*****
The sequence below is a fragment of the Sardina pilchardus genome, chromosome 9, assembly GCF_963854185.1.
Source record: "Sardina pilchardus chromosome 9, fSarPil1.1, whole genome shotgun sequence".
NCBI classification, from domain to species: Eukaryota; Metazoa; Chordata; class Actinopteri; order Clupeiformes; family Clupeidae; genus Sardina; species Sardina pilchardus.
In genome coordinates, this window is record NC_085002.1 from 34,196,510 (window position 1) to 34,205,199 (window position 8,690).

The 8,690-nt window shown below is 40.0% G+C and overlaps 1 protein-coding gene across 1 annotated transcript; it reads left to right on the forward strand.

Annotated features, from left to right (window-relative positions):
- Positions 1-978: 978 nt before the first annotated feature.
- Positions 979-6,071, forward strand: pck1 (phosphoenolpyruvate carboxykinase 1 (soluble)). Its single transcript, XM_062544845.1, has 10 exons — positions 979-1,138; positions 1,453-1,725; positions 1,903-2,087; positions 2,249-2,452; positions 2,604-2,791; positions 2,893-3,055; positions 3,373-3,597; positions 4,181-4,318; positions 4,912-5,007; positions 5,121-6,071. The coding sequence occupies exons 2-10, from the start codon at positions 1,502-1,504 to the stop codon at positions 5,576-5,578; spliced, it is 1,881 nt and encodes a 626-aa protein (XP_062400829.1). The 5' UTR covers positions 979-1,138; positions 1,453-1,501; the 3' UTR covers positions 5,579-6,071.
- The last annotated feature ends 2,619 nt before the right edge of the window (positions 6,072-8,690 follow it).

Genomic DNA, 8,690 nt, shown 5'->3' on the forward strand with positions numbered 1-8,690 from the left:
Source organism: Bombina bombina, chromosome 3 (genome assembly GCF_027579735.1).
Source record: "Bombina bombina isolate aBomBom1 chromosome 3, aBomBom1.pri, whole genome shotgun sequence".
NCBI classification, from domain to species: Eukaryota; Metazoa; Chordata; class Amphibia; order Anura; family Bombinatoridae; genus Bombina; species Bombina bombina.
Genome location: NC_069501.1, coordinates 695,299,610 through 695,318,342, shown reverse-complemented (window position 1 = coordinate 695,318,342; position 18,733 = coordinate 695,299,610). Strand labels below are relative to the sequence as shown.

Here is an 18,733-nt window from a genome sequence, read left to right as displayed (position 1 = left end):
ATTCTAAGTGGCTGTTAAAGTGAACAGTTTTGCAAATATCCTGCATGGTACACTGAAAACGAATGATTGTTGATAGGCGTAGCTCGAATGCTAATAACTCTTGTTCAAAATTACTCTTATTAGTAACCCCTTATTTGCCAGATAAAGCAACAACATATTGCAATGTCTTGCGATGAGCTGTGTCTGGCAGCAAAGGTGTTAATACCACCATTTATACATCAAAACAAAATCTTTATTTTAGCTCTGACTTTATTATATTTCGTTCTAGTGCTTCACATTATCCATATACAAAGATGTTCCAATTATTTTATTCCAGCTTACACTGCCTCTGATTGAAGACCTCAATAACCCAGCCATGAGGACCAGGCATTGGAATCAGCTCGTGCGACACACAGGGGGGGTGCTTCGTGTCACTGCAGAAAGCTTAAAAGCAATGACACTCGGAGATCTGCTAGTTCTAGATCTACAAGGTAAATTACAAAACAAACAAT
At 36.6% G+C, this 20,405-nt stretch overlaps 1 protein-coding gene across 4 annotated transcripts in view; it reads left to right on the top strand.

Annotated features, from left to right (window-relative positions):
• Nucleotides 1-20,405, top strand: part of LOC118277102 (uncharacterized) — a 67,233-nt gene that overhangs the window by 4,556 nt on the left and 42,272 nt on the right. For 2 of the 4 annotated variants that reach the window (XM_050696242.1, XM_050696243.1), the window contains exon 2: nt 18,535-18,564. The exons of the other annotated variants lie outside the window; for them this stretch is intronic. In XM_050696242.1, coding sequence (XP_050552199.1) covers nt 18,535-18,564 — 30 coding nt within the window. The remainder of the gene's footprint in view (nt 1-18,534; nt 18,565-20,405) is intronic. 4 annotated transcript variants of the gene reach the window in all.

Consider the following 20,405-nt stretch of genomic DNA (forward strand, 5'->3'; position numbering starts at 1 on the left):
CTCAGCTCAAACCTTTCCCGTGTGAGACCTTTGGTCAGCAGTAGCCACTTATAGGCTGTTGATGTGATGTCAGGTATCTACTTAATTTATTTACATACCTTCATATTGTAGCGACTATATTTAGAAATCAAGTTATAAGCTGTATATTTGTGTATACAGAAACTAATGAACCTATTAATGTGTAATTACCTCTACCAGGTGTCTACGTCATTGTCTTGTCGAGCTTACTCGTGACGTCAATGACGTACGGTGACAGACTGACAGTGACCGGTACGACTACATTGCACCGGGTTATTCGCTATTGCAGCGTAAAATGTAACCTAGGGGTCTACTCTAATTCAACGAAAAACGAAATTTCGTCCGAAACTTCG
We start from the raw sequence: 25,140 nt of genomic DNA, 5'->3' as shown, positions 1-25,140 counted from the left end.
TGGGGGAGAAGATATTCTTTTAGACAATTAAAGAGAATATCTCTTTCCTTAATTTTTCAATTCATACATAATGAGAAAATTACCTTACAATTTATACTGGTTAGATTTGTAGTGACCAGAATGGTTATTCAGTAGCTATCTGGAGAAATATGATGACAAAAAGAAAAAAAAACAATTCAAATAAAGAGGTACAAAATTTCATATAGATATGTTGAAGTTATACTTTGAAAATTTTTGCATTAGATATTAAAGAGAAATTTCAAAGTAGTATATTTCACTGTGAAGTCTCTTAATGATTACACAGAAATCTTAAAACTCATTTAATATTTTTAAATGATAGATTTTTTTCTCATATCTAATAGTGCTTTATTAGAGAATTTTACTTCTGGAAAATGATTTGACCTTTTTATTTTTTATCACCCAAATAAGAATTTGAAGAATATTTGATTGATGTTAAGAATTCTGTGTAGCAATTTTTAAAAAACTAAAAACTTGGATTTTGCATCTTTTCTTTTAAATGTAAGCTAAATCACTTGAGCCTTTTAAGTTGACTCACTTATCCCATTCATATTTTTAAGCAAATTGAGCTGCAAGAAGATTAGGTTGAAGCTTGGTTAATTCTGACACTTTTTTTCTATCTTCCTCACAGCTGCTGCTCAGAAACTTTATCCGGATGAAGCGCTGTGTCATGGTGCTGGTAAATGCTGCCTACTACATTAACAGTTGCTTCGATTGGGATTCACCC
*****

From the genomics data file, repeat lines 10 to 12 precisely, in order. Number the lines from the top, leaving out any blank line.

Genomic DNA, 8,690 nt, shown 5'->3' on the forward strand with positions numbered 1-8,690 from the left:
Source organism: Bombina bombina, chromosome 3 (genome assembly GCF_027579735.1).
Source record: "Bombina bombina isolate aBomBom1 chromosome 3, aBomBom1.pri, whole genome shotgun sequence".